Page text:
Parakeets are popular birds to keep as pets. They are small birds that come in a variety of colors. These cheerful little birds are fairly easy to care for and, thanks to their small size, they aren’t as messy as parrots. They also seem to be more disease resistant than other birds. If you think a parakeet might be the pet for you, here are some tips that will help you care for your new little friend.
Setting Up the Cage
If you are going to get just one parakeet, its cage should be at least 20x18x18. For two parakeets, go for a cage that is 30x18x18. To prevent your parakeet from getting its head stuck, don’t buy a cage that has wires spaced further than ½ inch apart.
Put at least three perches in the cage at different levels. If you can find, choose a different material for each one, too. You will also need two metal bowls that attach to the cage. One will be used for seeds, the other will be used for wet foods like fruits and veggies. You will also need to provide a water bottle made just for birds; don’t use a bowl because the water will get dirty too quickly.
You should also provide a cuttlebone for your parakeet to peck at and a mineral block for essential minerals like calcium. Choose a few bird toys to put in its cage, too. Lastly, line the bottom of your new parakeet’s cage with newspaper. Pine and cedar shaving are toxic to parakeets, so newspaper is best.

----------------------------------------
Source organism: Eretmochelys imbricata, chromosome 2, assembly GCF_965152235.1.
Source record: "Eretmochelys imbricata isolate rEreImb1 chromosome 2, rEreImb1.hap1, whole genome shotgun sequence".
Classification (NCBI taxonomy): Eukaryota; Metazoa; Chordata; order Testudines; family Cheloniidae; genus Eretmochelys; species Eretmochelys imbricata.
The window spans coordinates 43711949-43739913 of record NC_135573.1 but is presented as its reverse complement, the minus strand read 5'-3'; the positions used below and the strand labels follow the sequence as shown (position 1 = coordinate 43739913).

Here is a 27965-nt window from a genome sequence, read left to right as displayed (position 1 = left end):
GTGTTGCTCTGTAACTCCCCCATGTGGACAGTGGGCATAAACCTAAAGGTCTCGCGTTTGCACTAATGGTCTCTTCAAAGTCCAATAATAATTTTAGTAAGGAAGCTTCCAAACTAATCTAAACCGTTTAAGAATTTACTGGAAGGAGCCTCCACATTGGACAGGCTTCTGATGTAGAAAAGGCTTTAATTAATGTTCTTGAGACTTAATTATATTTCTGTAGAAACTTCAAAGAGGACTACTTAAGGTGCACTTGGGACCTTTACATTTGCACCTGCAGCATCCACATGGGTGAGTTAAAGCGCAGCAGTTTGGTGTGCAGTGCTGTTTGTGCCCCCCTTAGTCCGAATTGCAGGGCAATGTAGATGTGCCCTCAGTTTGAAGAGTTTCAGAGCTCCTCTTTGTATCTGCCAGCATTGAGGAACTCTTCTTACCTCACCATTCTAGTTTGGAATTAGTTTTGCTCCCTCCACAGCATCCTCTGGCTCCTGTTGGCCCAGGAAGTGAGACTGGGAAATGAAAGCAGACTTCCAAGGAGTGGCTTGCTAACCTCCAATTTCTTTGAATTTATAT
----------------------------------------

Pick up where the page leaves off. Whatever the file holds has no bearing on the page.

What to Feed Your Parakeet
The main portion of your parakeet’s diet should be pellets because they are formulated to provide optimum nutrition. You can also give about a teaspoon of seeds each day, but you will need to throw away the empty shells before refilling his dish.
Parakeets love fruits such as melons, grapes, apples, and oranges. Leafy greens are also a favorite and provide valuable nutrition. Fruits and veggies should make up about 10-15% of your parakeet’s diet. Be sure to clean your bird’s bowels daily with hot, soapy water. And, of course, your parakeet must have access to clean water at all times.
How to Handle Your New Parakeet
Start by talking gently to it and slowly placing your hand in the cage several times a day to get him used to you. Eventually, offer it some seed or another treat in the palm of your hand. Once he gets used to taking the treat, you can encourage him to perch on your finger by stroking his chest gently while he eats. Before taking him out of the cage, make sure he is totally comfortable with perching on your finger, and ensure that the room is completely safe in case he flies off.
Bathing and Sanitation
Most birds love to take a bath. Once or twice a week, offer your parakeet a bowl of warm water to bath in. Make sure the room is warm and draft free. The papers lining the cage should be changed every other day, especially after bath time. Wipe down the cage weekly with mild dish soap and water and clean the perches and toys at the same time.
Following these steps will help to ensure that your parakeet has a happy, healthy life. However, it’s also wise to get a book about parakeet care so you can learn as much as possible about taking care of your new little friend.